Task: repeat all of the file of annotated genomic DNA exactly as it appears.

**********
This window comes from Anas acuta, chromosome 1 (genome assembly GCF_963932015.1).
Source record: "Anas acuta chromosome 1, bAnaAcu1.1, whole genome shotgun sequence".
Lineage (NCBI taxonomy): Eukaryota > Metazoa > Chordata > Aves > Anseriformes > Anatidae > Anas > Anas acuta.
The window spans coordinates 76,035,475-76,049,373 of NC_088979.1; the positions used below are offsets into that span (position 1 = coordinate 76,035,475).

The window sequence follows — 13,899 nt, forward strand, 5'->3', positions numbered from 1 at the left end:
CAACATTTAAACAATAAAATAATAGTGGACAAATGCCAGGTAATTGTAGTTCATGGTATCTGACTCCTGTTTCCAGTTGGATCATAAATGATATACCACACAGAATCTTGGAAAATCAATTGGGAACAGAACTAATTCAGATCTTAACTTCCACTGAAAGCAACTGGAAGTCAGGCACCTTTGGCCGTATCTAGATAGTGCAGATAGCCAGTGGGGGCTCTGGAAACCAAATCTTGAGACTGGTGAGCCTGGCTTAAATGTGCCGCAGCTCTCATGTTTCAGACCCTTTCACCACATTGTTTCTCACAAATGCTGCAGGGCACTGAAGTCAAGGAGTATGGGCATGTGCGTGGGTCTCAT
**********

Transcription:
This window comes from Anas acuta, chromosome 1 (genome assembly GCF_963932015.1).
Source record: "Anas acuta chromosome 1, bAnaAcu1.1, whole genome shotgun sequence".
Lineage (NCBI taxonomy): Eukaryota > Metazoa > Chordata > Aves > Anseriformes > Anatidae > Anas > Anas acuta.
The window spans coordinates 76,035,475-76,049,373 of NC_088979.1; the positions used below are offsets into that span (position 1 = coordinate 76,035,475).

The window sequence follows — 13,899 nt, forward strand, 5'->3', positions numbered from 1 at the left end:
CAACATTTAAACAATAAAATAATAGTGGACAAATGCCAGGTAATTGTAGTTCATGGTATCTGACTCCTGTTTCCAGTTGGATCATAAATGATATACCACACAGAATCTTGGAAAATCAATTGGGAACAGAACTAATTCAGATCTTAACTTCCACTGAAAGCAACTGGAAGTCAGGCACCTTTGGCCGTATCTAGATAGTGCAGATAGCCAGTGGGGGCTCTGGAAACCAAATCTTGAGACTGGTGAGCCTGGCTTAAATGTGCCGCAGCTCTCATGTTTCAGACCCTTTCACCACATTGTTTCTCACAAATGCTGCAGGGCACTGAAGTCAAGGAGTATGGGCATGTGCGTGGGTCTCAT